On the Shoulders of Geniuses

How an innovative, adaptive approach gets kids the tailored math education they need.  

GUEST COLUMN | by Javier Arroyo 

credit-smartickIn 2009, the homework topic was brewing again. Schools were rethinking long-standing homework policies. Parents wanted to know whether homework really impacted achievement and researchers were continuing to try to determine the necessity and importance of homework. According to the Programme for International Student Assessment (PISA) survey, most Western countries were not making much progress. (PISA measures reading, mathematics, and science literacy for 15 year olds around the world every three years.) In 2009, the U.S. average score in mathematics literacy may have been slightly higher than the U.S. average in 2006 but it was not measurably different from the U.S. average in 2003.

We help children develop “grit” — that quality that combines motivation, tenacity, and effort, and is one of the greatest signals of future success.

Meanwhile, government officials looked into the future, with its focus on technology and science, and put out the call for more kids to consider science, technology, engineering and mathematics (STEM) careers. This just wasn’t happening: too many kids perceived math as difficult or boring.

We asked ourselves, “How could we get more kids interested in STEM learning and close the achievement gap at the same time?”

In 2009, after-school programs like Kumon were still considered state-of-the-art, even though the overall method was still similar to what had been developed in the ‘50s. Parents had to drive kids to a classroom where kids attempted to master problems for an hour or more, often multiple times a week. In this day and age, did it really make sense to have kids still using paper and pencil? And, like any classroom, there could be a wide range of math abilities. Some kids got left behind.

We thought, we do better with online learning methodologies. We could update the education model and take advantage of the latest technology. For example, we could use technology to assess and track a student’s performance data and use it to provide the most appropriate lesson immediately. Immediate feedback is important. Our program would adapt to each child who used it. We could introduce gamification, to give children incentives to finish their lesson. And we could put it all online so parents would not have to drive kids to classes; they could do it all at home.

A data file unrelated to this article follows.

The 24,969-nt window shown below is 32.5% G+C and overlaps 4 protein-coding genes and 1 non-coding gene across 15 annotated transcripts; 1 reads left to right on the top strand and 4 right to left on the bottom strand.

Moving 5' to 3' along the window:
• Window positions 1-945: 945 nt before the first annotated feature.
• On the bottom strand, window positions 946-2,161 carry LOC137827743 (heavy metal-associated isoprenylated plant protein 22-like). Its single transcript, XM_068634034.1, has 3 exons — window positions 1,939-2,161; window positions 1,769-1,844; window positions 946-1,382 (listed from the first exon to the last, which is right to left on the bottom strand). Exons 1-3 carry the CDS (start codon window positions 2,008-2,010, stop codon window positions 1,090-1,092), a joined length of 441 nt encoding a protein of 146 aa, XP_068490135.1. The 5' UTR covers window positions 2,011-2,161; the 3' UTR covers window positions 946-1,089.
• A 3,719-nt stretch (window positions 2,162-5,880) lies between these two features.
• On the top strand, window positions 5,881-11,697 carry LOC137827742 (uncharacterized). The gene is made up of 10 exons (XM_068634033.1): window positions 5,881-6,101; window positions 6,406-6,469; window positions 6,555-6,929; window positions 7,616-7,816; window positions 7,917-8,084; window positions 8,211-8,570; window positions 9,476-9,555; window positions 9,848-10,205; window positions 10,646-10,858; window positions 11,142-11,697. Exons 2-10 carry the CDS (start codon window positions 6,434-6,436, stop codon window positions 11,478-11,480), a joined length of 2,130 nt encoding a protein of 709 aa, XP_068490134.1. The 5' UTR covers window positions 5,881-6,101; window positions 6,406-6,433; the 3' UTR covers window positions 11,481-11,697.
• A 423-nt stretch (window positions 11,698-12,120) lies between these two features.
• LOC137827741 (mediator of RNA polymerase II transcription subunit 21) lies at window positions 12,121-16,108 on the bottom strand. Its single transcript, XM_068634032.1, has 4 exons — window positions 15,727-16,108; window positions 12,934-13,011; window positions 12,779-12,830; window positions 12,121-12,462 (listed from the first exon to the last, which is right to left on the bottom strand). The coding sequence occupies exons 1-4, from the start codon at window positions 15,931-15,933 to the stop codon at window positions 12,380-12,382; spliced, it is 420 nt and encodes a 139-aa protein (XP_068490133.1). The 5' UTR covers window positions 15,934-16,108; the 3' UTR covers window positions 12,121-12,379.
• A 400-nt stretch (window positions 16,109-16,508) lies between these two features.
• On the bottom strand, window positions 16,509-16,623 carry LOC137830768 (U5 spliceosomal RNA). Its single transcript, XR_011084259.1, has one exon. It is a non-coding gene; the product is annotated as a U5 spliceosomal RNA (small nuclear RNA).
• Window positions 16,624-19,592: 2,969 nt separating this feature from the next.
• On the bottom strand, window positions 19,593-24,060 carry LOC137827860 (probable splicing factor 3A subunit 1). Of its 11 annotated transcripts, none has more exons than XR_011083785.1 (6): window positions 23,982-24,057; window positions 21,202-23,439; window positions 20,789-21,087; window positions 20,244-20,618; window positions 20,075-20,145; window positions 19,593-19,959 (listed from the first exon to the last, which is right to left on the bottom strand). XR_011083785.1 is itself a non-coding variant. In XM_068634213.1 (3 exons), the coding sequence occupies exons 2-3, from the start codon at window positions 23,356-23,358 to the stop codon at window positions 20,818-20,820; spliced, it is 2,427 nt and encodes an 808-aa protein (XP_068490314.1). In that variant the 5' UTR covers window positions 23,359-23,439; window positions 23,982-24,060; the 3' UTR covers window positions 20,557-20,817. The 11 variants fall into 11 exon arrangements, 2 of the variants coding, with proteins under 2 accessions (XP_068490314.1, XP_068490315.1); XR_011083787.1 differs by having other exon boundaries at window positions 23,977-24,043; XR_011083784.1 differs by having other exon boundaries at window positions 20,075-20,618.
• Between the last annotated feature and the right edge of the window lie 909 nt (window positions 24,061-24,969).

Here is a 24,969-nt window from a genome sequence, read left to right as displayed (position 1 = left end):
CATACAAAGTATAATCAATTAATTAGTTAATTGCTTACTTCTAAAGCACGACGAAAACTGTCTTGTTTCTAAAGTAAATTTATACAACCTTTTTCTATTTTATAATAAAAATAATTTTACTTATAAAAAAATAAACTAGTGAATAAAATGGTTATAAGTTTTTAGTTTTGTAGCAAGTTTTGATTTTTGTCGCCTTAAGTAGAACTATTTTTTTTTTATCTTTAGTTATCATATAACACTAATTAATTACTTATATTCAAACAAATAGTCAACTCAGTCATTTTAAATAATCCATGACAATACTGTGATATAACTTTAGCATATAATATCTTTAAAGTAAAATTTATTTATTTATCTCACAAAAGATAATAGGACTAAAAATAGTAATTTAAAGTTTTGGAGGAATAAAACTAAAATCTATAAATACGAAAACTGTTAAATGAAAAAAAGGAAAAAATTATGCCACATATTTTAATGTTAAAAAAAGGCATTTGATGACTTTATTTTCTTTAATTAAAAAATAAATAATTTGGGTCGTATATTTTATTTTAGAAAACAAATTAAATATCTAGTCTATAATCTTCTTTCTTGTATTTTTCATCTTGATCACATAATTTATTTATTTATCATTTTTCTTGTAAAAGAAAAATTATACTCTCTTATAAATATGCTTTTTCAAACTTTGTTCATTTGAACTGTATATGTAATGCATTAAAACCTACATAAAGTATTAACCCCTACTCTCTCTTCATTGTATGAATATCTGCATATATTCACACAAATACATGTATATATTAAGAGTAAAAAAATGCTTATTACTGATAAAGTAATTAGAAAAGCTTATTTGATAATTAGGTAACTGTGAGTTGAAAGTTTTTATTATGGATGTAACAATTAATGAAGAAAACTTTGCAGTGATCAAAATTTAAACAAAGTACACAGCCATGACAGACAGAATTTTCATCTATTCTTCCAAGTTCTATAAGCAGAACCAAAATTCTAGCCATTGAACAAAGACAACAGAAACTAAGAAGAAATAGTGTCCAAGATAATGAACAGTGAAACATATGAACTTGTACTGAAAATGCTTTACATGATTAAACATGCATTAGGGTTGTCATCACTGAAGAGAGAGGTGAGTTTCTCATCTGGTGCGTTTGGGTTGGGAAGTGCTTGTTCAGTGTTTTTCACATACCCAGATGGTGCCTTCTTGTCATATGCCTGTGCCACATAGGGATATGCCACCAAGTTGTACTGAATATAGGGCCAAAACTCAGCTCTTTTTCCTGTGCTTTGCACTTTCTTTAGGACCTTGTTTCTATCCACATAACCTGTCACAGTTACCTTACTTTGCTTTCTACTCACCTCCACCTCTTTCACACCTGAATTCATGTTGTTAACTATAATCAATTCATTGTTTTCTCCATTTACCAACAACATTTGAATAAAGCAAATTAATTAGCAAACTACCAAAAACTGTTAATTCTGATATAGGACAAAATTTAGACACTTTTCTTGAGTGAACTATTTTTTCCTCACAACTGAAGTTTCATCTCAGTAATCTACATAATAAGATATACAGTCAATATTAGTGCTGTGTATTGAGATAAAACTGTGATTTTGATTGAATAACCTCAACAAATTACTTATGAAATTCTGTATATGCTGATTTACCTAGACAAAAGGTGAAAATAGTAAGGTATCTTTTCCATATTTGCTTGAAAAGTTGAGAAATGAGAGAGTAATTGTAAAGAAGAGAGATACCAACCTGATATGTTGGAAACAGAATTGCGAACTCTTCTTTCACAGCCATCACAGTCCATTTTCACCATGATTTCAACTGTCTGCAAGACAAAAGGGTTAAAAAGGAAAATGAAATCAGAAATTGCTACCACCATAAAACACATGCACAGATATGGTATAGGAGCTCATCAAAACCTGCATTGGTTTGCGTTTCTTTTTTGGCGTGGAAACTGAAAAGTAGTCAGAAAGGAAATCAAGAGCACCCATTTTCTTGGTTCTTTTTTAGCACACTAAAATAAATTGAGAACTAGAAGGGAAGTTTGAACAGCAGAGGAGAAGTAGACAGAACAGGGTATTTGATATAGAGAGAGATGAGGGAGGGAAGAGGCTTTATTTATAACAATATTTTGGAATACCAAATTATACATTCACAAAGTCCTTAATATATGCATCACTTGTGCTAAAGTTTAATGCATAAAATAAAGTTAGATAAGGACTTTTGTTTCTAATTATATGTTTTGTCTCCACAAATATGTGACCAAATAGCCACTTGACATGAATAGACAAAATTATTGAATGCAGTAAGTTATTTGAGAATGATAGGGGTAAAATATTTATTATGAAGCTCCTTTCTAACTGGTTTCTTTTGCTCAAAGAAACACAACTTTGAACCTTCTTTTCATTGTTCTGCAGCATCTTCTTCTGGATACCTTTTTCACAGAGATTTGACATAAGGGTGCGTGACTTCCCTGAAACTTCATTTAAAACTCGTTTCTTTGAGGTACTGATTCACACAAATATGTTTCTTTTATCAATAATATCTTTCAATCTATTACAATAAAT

After researching attention span as it related to learning, we found that 15-20 minutes a day of math education with our online format was optimal. Children can be fully focused for that period of time. Like unlocking any kind of achievement, daily practice is the most beneficial. A schedule of rewards keeps kids engaged long enough for them to see results themselves.

We launched my company in Spain in 2011. Our team of over 40 diverse specialists continues to look for the best learning techniques and how we can help kids learn. More than 25,000 children have used our platform.

Parents tell us that the custom approach works for their children. Some kids have low self-esteem because they think that math isn’t for them. Our approach builds their confidence. We know there are no children who are born with some sort of difficulty with math: there are children who have lost the “rhythm” at school. We can bring them back with access to specific tutorials when they need them. Alone with the computer or tablet, there’s no peer pressure. In the classroom, embarrassment and peer pressure can keep them from raising their hands and telling their teacher that they are lost.

Our solution may be focused on math logic problems in the program, but it also helps with reading comprehension. Parents get feedback on their child’s session as soon as they finished. Our tutor app helps parents get a clear sense of how their child is doing.

Our platform is not a game but we do use a virtual world to help keep students motivated. When they’ve finished their daily session, children can play with their avatar, in a virtual bedroom where they can place the things that can be purchased at the virtual store. They use the currency, or “ticks” that they earn for every correct answer. When they are finished with a lesson, our program sends them a diploma with the name of an important mathematician because we want them to appreciate that their progress was made on the shoulders of geniuses.

With our newsletters and blogs we also want parents to know that math achievement is earned. Kids need to practice and they need to expend effort. My company helps children develop “grit” — that quality that combines motivation, tenacity, and effort, and is one of the greatest signals of future success.

It’s now 2016. We just launched in English in the States. Our goal is that no child “hates math” because they don’t understand it or that some children can’t excel because they feel bored at the classroom. We deliver tailored math, perfect for each child.

Javier Arroyo is founder of Smartick, an online math education platform for children built with proprietary artificial intelligence adapting to each individual child’s learning style. Write to: hello@smartickmethod.com


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